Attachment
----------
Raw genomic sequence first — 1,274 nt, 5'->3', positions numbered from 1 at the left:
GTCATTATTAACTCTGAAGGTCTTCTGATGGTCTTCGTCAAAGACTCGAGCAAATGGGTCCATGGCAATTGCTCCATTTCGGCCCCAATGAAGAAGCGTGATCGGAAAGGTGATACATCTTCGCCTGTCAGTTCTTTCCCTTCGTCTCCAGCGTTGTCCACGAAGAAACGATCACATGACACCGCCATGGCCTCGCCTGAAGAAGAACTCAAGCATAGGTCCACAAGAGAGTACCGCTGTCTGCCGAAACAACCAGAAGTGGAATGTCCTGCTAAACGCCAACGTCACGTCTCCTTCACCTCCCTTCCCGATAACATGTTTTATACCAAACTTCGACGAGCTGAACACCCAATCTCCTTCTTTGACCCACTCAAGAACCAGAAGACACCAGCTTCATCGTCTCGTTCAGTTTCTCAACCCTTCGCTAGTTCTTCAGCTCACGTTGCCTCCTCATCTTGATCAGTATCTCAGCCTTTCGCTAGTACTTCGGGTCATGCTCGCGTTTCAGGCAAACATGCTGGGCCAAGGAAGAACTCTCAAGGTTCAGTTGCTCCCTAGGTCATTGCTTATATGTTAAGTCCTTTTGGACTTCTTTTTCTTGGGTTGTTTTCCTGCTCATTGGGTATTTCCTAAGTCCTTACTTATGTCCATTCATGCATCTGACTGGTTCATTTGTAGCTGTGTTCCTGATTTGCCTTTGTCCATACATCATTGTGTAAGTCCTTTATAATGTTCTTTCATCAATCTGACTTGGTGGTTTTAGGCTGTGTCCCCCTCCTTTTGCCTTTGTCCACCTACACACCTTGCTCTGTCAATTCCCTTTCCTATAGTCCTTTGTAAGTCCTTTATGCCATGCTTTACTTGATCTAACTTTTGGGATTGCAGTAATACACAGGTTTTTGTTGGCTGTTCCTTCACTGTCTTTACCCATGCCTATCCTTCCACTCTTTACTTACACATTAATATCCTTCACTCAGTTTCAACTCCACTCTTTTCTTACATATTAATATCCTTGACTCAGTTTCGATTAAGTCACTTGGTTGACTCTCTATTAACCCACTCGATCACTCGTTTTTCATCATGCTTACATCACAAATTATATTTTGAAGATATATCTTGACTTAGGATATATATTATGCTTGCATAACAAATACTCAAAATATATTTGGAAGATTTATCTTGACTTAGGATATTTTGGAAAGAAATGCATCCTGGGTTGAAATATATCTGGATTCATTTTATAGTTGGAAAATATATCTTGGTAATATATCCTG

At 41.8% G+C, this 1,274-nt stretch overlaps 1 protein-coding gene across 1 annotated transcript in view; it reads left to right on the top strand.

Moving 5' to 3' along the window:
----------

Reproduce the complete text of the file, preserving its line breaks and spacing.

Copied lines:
Raw genomic sequence first — 1,274 nt, 5'->3', positions numbered from 1 at the left:
GTCATTATTAACTCTGAAGGTCTTCTGATGGTCTTCGTCAAAGACTCGAGCAAATGGGTCCATGGCAATTGCTCCATTTCGGCCCCAATGAAGAAGCGTGATCGGAAAGGTGATACATCTTCGCCTGTCAGTTCTTTCCCTTCGTCTCCAGCGTTGTCCACGAAGAAACGATCACATGACACCGCCATGGCCTCGCCTGAAGAAGAACTCAAGCATAGGTCCACAAGAGAGTACCGCTGTCTGCCGAAACAACCAGAAGTGGAATGTCCTGCTAAACGCCAACGTCACGTCTCCTTCACCTCCCTTCCCGATAACATGTTTTATACCAAACTTCGACGAGCTGAACACCCAATCTCCTTCTTTGACCCACTCAAGAACCAGAAGACACCAGCTTCATCGTCTCGTTCAGTTTCTCAACCCTTCGCTAGTTCTTCAGCTCACGTTGCCTCCTCATCTTGATCAGTATCTCAGCCTTTCGCTAGTACTTCGGGTCATGCTCGCGTTTCAGGCAAACATGCTGGGCCAAGGAAGAACTCTCAAGGTTCAGTTGCTCCCTAGGTCATTGCTTATATGTTAAGTCCTTTTGGACTTCTTTTTCTTGGGTTGTTTTCCTGCTCATTGGGTATTTCCTAAGTCCTTACTTATGTCCATTCATGCATCTGACTGGTTCATTTGTAGCTGTGTTCCTGATTTGCCTTTGTCCATACATCATTGTGTAAGTCCTTTATAATGTTCTTTCATCAATCTGACTTGGTGGTTTTAGGCTGTGTCCCCCTCCTTTTGCCTTTGTCCACCTACACACCTTGCTCTGTCAATTCCCTTTCCTATAGTCCTTTGTAAGTCCTTTATGCCATGCTTTACTTGATCTAACTTTTGGGATTGCAGTAATACACAGGTTTTTGTTGGCTGTTCCTTCACTGTCTTTACCCATGCCTATCCTTCCACTCTTTACTTACACATTAATATCCTTCACTCAGTTTCAACTCCACTCTTTTCTTACATATTAATATCCTTGACTCAGTTTCGATTAAGTCACTTGGTTGACTCTCTATTAACCCACTCGATCACTCGTTTTTCATCATGCTTACATCACAAATTATATTTTGAAGATATATCTTGACTTAGGATATATATTATGCTTGCATAACAAATACTCAAAATATATTTGGAAGATTTATCTTGACTTAGGATATTTTGGAAAGAAATGCATCCTGGGTTGAAATATATCTGGATTCATTTTATAGTTGGAAAATATATCTTGGTAATATATCCTG

At 41.8% G+C, this 1,274-nt stretch overlaps 1 protein-coding gene across 1 annotated transcript in view; it reads left to right on the top strand.

Moving 5' to 3' along the window: